Let me begin by thanking all the observers who have contributed data to the Z CamPaign up to now. Your dedication and persistence has paid off admirably, and none of the results I am about to share with you would have been possible otherwise. We passed the four year mark in September 2013. As a direct result of this observing campaign there have been eight papers published, accepted or submitted for publication.
To summarize the findings to date, we now know of 21 bona fide Z Cam systems. We have eliminated 29 impostors, stars that at one time or another were listed as or suspected of being Z Cam stars in the literature.
There are still things to be learned from continued monitoring of the bona fide Z Cam stars. We're finding some unusual and unexpected behaviors. For one- outbursts from standstills- which turned out to be more common that any of us thought at the beginning of this campaign in 2009. Many Z Cam stars also exhibit deep VY Scl-type fading episodes. In recent years Michael Shara has found ancient nova shells around two Z Cams (Z Cam and AT Cnc) bolstering the hibernating novae theory. I've become more convinced than ever that Z Cams represent a relatively short period in the life cycle of CVs as they evolve. Now it appears that CVs can and do evolve from one type to another. We can't have too much data on these rare star systems. What's more, we still have a list of 20 suspects that will require more intensive long-term monitoring to determine once and for all their variability type. I expect to be writing summaries and papers from this campaign for several years to come.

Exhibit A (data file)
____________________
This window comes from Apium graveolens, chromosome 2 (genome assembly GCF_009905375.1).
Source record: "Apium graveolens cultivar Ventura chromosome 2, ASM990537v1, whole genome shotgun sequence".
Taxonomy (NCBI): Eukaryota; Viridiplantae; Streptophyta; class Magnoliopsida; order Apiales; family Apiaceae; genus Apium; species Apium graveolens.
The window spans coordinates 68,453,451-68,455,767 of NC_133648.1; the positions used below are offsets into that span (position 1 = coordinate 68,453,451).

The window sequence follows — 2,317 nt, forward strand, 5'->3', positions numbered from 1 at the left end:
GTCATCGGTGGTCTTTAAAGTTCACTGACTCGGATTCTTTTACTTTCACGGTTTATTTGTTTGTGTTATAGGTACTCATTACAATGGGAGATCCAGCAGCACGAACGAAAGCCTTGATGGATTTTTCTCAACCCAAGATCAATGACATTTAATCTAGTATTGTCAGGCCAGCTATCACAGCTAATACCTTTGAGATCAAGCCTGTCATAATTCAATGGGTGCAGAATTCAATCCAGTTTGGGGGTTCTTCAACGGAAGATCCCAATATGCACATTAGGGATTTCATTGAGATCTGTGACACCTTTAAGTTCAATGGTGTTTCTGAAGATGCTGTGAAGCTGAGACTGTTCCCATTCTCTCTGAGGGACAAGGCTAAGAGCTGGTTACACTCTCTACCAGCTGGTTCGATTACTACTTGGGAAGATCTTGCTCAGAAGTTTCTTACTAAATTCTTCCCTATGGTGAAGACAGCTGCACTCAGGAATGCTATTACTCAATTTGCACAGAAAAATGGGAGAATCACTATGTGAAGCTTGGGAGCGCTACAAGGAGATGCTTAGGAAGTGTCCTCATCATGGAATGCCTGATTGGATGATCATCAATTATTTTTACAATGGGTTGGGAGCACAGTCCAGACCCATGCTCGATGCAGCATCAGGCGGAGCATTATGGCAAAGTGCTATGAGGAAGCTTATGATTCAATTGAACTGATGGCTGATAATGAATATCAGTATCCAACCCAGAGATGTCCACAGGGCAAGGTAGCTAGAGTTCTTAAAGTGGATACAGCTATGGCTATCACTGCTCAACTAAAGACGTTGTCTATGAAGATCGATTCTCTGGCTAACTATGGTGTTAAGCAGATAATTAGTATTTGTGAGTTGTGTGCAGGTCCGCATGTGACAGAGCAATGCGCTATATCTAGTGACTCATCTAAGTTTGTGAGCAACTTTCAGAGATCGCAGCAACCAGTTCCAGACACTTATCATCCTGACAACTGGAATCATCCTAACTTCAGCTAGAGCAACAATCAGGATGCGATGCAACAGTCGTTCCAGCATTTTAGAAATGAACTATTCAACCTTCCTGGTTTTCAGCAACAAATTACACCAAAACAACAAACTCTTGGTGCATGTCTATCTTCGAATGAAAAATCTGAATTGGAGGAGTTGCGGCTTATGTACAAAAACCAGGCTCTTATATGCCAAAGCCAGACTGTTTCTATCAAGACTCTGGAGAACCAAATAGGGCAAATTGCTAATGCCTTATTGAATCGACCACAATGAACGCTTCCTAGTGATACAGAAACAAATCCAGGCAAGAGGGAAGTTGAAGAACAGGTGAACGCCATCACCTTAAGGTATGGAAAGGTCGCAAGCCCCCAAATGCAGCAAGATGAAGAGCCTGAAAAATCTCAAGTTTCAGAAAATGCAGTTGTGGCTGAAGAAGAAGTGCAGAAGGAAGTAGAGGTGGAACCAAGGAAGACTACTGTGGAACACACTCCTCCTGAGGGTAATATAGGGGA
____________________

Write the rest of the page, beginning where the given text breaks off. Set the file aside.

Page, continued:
So, before we look forward, I'd like to look back on the four years of the campaign so far and highlight all the fantastic work you have done.